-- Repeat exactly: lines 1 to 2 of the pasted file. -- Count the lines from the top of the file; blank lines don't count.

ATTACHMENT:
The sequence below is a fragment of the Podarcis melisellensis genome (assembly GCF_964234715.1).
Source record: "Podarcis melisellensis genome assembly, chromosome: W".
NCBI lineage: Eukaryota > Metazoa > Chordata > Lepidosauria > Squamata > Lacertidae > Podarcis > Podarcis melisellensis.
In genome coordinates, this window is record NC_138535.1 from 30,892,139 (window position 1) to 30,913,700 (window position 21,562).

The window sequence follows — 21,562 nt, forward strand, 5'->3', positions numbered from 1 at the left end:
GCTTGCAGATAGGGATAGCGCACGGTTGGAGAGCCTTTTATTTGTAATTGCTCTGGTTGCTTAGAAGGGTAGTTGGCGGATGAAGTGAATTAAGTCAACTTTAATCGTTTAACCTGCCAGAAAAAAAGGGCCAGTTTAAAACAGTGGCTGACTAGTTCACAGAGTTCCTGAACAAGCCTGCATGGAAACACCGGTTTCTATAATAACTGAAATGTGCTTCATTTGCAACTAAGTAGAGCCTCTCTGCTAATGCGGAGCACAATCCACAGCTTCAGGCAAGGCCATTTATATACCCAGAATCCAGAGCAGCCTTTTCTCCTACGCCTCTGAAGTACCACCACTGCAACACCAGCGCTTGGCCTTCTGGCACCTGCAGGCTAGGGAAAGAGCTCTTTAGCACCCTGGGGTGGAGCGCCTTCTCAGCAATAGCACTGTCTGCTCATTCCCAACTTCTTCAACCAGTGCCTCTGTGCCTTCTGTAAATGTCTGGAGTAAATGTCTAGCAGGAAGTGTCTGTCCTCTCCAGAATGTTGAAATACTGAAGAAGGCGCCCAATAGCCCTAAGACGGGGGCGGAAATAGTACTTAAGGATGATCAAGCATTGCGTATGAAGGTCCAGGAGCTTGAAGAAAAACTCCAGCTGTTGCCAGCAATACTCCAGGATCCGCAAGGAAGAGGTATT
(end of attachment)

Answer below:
The sequence below is a fragment of the Podarcis melisellensis genome (assembly GCF_964234715.1).
Source record: "Podarcis melisellensis genome assembly, chromosome: W".